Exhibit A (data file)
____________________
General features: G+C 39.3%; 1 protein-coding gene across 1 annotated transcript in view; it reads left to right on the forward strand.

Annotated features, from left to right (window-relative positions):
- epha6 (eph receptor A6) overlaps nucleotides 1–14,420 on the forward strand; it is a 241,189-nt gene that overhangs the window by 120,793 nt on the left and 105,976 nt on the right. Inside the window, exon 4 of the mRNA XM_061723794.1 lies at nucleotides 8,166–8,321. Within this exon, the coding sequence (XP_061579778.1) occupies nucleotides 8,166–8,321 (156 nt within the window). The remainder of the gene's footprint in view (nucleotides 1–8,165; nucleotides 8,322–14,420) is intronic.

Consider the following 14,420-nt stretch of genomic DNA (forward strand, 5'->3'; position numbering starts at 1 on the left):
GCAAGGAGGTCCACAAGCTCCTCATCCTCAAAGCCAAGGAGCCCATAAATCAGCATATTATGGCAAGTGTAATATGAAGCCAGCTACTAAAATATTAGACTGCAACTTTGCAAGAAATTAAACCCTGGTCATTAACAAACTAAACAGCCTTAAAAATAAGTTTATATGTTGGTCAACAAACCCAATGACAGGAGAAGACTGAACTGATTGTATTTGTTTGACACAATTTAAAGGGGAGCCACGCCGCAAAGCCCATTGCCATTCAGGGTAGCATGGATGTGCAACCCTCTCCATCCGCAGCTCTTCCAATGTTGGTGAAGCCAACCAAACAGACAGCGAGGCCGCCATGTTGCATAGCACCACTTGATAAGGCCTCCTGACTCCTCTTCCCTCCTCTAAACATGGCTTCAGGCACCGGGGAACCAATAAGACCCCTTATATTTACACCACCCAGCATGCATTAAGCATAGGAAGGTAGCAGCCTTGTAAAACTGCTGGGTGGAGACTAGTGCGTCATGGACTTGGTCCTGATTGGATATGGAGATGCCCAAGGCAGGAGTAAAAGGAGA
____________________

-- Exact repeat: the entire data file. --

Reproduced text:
General features: G+C 39.3%; 1 protein-coding gene across 1 annotated transcript in view; it reads left to right on the forward strand.

Annotated features, from left to right (window-relative positions):
- epha6 (eph receptor A6) overlaps nucleotides 1–14,420 on the forward strand; it is a 241,189-nt gene that overhangs the window by 120,793 nt on the left and 105,976 nt on the right. Inside the window, exon 4 of the mRNA XM_061723794.1 lies at nucleotides 8,166–8,321. Within this exon, the coding sequence (XP_061579778.1) occupies nucleotides 8,166–8,321 (156 nt within the window). The remainder of the gene's footprint in view (nucleotides 1–8,165; nucleotides 8,322–14,420) is intronic.

Consider the following 14,420-nt stretch of genomic DNA (forward strand, 5'->3'; position numbering starts at 1 on the left):
GCAAGGAGGTCCACAAGCTCCTCATCCTCAAAGCCAAGGAGCCCATAAATCAGCATATTATGGCAAGTGTAATATGAAGCCAGCTACTAAAATATTAGACTGCAACTTTGCAAGAAATTAAACCCTGGTCATTAACAAACTAAACAGCCTTAAAAATAAGTTTATATGTTGGTCAACAAACCCAATGACAGGAGAAGACTGAACTGATTGTATTTGTTTGACACAATTTAAAGGGGAGCCACGCCGCAAAGCCCATTGCCATTCAGGGTAGCATGGATGTGCAACCCTCTCCATCCGCAGCTCTTCCAATGTTGGTGAAGCCAACCAAACAGACAGCGAGGCCGCCATGTTGCATAGCACCACTTGATAAGGCCTCCTGACTCCTCTTCCCTCCTCTAAACATGGCTTCAGGCACCGGGGAACCAATAAGACCCCTTATATTTACACCACCCAGCATGCATTAAGCATAGGAAGGTAGCAGCCTTGTAAAACTGCTGGGTGGAGACTAGTGCGTCATGGACTTGGTCCTGATTGGATATGGAGATGCCCAAGGCAGGAGTAAAAGGAGA